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India



Our work

CWS supports six partners in the eastern coastal state of Tamil Nadu who are:

  • Bringing Dalit and tribal communities together to improve their lives and opportunities
  • Campaigning for government action to end the illegal discrimination
  • Fostering tolerance and good relations between people of different castes
  • Introducing new income opportunities and vocational training
  • Training communities to advocate for basic services
  • Encouraging political participation
  • Supporting fishing communities protect their environment and livelihoods
  • Organising male and female workers in the informal sectors to achieve their rights.

Our partners

EKTA - visit their website
Human Rights, Advocacy & Research Foundation
Neythal
Social Action for New Development
Women Development Resource Centre/Federation for Dalit Women’s Empowerment Read 2014 report
SNEHA post tsunami development programme

 

One Billion Rising Revolution 2016

EKTA will rose for revolution along with women and men of Madurai, India.   For the third year they joined the biggest mass action in history to end violence against women and girls.  They are saying no EKTAto the rape, murder and beating experienced by 1 in 3 women on the planet.  Along with tens of thousands of One Billion Rising supporters they are demanding change. 

EKTA works for gender justice with communities, college students and young tribal and Dalit girls.  They organised two debates for school children on 12 February to explore ways to end violence against girls.  On 14 February the collector and superintendent of police will address the local gathering at the Gandi museum along with a psychiatrist from the National Mental Health Programme.  College students, women's groups and children will perform cultural dances as part of the programme.  They will release balloons at the culmination of the event.  At the same time children at their school for Tribal and Dalit children in Killai will celebrate the strength of women.

The Madurai celebration goes from strength to strength as a wide cross section of girls and women come together to demand safer homes and communities.  Women with little schooling and those attending university rise up against violence.  Through EKTA's work, men and women are finding out what is happening through statistics and stories.  Local authorities are addressing women's concerns about public spaces and young people are learning to treat each other with respect.

You can support their work directly.  

Will you help Indian women Rise4Justice?

Young women from tribal, fishing and Dalit communities dance to break the chains.  They attend the Nambikkai Centre, a home run by EKTA for 24 girls from single parent families in Killai, Cuddalore since the 2005 tsunami.  It offers skills and training for girls who live in the most difficult circumstances and in poverty.  Cuddalore was the district most affected and had the lowest ratio of women to men in the 2011 census.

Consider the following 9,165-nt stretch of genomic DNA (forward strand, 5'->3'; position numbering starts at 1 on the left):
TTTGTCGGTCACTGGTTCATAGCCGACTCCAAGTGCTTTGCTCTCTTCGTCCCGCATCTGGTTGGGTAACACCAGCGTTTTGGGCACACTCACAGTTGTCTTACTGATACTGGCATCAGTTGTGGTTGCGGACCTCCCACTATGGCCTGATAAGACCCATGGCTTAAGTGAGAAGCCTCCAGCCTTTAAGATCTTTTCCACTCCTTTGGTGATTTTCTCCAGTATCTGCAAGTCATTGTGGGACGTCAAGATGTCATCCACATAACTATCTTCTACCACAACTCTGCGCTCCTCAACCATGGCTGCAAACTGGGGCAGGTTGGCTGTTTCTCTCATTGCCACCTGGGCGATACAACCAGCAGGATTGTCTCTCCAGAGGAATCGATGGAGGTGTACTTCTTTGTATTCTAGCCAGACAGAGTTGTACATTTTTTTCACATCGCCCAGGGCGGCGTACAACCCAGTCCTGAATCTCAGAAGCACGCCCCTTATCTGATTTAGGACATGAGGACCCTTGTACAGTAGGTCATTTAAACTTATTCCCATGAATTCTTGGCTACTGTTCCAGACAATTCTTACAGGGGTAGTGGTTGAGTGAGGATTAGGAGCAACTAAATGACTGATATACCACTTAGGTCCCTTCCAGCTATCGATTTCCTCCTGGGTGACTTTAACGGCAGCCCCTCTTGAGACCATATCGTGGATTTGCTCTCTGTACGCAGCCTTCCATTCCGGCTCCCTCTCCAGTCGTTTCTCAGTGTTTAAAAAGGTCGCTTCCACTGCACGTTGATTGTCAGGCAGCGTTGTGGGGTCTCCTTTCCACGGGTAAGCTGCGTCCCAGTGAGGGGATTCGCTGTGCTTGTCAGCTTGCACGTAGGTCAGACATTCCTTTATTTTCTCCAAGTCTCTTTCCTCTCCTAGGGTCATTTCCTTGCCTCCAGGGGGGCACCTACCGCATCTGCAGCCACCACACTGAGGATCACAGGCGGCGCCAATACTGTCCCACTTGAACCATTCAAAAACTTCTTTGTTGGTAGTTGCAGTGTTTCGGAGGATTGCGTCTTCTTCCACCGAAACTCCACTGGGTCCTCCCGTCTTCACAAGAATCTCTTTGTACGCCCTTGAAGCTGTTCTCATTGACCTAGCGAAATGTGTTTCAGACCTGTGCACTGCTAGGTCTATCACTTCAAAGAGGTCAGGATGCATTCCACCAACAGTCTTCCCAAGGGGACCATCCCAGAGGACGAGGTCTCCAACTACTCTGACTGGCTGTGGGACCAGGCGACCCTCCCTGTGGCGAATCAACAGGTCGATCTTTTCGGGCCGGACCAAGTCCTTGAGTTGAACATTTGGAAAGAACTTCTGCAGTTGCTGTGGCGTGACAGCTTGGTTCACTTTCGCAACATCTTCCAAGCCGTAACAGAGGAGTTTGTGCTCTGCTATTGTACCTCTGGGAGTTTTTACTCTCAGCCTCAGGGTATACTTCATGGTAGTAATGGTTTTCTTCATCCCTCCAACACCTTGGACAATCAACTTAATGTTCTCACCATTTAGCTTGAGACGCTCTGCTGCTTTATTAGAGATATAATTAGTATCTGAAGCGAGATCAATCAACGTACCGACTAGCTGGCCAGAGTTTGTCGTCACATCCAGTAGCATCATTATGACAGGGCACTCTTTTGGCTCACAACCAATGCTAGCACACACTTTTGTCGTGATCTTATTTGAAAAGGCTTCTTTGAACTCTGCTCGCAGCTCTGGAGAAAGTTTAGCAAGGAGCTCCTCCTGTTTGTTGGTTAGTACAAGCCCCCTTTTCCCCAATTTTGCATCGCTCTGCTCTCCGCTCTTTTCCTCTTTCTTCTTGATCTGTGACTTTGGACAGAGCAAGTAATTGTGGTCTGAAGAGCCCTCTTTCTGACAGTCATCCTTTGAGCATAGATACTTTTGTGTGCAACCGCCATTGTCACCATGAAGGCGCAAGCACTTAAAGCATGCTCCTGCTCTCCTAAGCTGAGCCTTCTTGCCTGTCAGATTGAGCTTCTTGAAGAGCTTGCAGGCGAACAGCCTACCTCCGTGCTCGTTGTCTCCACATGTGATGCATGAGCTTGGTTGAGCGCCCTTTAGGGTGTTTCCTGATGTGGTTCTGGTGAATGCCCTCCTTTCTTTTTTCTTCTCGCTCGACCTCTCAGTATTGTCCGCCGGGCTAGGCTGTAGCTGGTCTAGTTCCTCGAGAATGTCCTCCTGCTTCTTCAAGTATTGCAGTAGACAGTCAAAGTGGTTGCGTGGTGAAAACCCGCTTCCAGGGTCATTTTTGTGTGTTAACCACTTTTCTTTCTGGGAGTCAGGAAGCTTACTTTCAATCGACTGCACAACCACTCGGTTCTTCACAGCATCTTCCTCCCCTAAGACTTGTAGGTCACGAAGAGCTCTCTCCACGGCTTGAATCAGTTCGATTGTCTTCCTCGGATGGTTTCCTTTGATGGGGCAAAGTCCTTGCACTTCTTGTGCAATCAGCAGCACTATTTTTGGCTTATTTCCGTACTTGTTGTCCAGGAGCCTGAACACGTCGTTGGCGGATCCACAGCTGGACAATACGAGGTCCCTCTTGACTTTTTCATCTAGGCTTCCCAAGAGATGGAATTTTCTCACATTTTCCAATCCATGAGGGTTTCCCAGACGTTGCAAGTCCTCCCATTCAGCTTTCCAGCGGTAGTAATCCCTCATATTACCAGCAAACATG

"We are thrilled to share One Billion Rising in Madurai with you....  We truly appreciate the support you give to EKTA and our activities," says Bimla Chandrasekar, coordinator of EKTA.  She reports: 

"The first part of  the programme was entirely performances by local groups, local college students and the girls from our Nambikkai Centre in Killai. These included cultural dances, singing and dancing on the theme of women's emancipation, dramas (including mime skits) depicting violence against women and women overcoming such oppression, and doing the choreography to the OBR anthem "Break the Chain." The second portion consisted of speeches on forms of injustice in Tamil Nadu and India as well as calls for action to change the present situation.

The culmination of the event was the balloon release. While coming together to dance to "Break the Chain," participants released colourful balloons to symbolise releasing the pain, anger and grief caused by violence against women as we all come together in solidarity and call for an end to such violence. As the theme of this year's One Billion Rising was "Rise, Release, Dance and Demand Justice," this seemed like a great way to encapsulate the "release" goal.

Many people commented that this year's event surpassed last year's, which we were happy to hear. We were also happy to engage a broad group of participants (over 1000 persons attended) in the event in order to share the OBR message with a wider segment of society. Also, as the event was at the Gandhi Museum (a fitting setting considering the emphasis on non-violence), many outsiders joined the event and learned about the campaign. As you can see and hear from the balloon release video below (although the quality is not as high as we'd like), a true feeling of celebration and solidarity was created throughout the event.